Field Programmable Gate Arrays (FPGAs) are becoming a critical part of every system design. Many vendors offer many different architectures and processes. Which one is right for your design? How do you design one of these so that it works correctly and functions as you expect in your entire system? These are the questions that this paper sets out to answer.
The first sections of this paper deals with the internal architecture and characteristics of these devices. Programmable logic devices are described in an overview, leading up to a detailed description of the Field Programmable Gate Array. The various architectures of these devices are examined in detail along with their tradeoffs, which allow you to decide which particular device is right for your design.
The next sections of this paper is about the design flow for an FPGA-based project. This section describes the phases of the design that need to be planned. This allows a designer or project manager to allocate resources and create a schedule.
The final sections of this paper discuss in detail, the design, simulation, and testing issues that arise when designing an FPGA. Understanding these issues will allow you to design a chip that functions correctly in your system and will be reliable throughout the lifetime of your product.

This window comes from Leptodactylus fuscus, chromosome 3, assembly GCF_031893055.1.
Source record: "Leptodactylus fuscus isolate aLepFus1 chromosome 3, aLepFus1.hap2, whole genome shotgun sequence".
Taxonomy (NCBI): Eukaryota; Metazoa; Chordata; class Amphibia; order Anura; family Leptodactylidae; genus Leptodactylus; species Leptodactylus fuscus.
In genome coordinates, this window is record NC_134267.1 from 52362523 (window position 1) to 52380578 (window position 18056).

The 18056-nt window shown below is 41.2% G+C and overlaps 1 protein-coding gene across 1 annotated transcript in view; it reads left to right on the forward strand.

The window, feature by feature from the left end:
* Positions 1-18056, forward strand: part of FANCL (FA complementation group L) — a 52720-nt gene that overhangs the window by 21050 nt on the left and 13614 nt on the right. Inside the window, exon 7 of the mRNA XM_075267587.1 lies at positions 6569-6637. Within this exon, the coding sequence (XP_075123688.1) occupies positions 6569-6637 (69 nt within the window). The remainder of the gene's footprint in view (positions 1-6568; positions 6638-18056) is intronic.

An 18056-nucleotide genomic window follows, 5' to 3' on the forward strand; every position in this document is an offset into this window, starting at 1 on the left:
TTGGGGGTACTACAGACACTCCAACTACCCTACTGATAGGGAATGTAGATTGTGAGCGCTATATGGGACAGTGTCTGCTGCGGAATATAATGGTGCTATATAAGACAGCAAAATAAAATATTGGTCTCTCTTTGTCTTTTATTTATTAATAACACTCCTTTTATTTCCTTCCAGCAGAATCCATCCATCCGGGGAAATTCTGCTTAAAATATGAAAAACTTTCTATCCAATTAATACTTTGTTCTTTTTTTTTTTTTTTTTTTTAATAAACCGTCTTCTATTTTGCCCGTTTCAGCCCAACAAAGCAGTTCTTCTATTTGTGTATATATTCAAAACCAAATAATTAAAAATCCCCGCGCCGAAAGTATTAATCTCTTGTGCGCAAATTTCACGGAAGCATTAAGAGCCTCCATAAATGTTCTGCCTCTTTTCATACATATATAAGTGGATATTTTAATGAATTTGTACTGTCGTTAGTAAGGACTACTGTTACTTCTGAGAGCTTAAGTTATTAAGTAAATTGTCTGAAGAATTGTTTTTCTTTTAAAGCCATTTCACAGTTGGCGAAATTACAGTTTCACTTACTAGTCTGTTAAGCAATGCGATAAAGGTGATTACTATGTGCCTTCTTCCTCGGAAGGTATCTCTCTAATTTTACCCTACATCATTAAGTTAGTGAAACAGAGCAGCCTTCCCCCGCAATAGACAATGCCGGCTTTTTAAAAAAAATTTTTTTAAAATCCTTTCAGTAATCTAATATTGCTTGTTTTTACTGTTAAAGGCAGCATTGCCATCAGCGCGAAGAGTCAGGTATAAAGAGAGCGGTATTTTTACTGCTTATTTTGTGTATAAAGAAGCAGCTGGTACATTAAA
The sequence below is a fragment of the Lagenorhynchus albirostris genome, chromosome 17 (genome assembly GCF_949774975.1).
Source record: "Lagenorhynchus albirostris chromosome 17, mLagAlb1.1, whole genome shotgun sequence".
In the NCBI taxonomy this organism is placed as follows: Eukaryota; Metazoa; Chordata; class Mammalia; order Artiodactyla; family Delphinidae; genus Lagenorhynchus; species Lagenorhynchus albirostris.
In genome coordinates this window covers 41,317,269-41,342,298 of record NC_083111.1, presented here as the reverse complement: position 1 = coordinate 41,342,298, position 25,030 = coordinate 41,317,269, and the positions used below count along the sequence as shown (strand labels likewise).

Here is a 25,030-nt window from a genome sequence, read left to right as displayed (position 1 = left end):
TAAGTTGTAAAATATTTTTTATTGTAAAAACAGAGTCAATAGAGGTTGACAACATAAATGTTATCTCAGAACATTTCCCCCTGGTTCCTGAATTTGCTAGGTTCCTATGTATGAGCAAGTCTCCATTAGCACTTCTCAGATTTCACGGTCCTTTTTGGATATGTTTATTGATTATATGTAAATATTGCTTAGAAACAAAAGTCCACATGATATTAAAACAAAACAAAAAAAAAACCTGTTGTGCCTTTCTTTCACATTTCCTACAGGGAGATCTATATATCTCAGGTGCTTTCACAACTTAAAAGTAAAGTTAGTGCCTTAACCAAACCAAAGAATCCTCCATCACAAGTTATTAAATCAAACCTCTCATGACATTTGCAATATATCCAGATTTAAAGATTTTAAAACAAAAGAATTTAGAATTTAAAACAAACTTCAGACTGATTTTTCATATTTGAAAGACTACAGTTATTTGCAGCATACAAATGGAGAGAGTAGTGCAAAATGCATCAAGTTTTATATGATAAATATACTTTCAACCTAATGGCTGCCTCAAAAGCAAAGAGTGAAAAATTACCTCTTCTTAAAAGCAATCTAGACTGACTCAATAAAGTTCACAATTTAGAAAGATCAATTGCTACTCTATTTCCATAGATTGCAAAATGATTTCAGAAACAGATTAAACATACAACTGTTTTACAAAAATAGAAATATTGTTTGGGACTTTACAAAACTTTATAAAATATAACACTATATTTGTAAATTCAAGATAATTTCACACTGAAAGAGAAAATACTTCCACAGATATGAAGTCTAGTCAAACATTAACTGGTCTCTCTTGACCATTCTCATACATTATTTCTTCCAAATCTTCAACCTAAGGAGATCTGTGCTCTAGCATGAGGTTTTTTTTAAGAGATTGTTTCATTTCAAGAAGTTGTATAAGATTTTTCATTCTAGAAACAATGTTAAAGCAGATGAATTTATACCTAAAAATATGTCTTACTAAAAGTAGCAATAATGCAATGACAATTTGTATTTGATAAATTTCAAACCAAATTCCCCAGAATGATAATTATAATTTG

The Paper Contains The Below Details:
2. THE MASKED GATE ARRAY ASIC
3. THE EVOLUTION OF PROGRAMMABLE DEVICES
3.1 Programmable Read Only Memories (PROMs)
3.2 Programmable Logic Arrays (PLAs)
3.3 Programmable Array Logic (PALs)
3.4 CPLDs and FPGAs
3.5 Complex Programmable Logic Devices (CPLDs)
3.6 Field Programmable Gate Arrays (FPGAs)
3.7 Choosing Between CPLDs and FPGAs
4. THE DESIGN FLOW
4.1 Writing a Specification
4.2 Designing the chip
4.3 Simulating - design review
4.5 Place and Route
4.6 Resimulating - final review
5. DESIGN ISSUES
5.1 Top-Down Design
5.2 Keep the Architecture in Mind
5.3 Synchronous Design
5.4 Floating Nodes
5.5 Bus Contention
5.6 One-Hot State Encoding
6. DESIGN FOR TEST (DFT)
6.1 Testing Redundant Logic
6.2 Initializing State Machines
6.3 Observable Nodes
6.4 Scan Techniques
6.5 Built-In Self Test
6.6 Signature Analysis
7. SIMULATION ISSUES
This paper intends to present an overview of CPLD and FPGA technologies, and give guidelines for developing a chip based on my experience designing for a large number of companies and a large number of applications. If all of these guidelines are followed, the chances of creating a working chip in a short time at minimum expense is excellent.
About The Author:
By Bob Zeidman
The Chalkboard Network
You are welcomed to download this paper and hope it is of help to your CPLD and FPGA Design!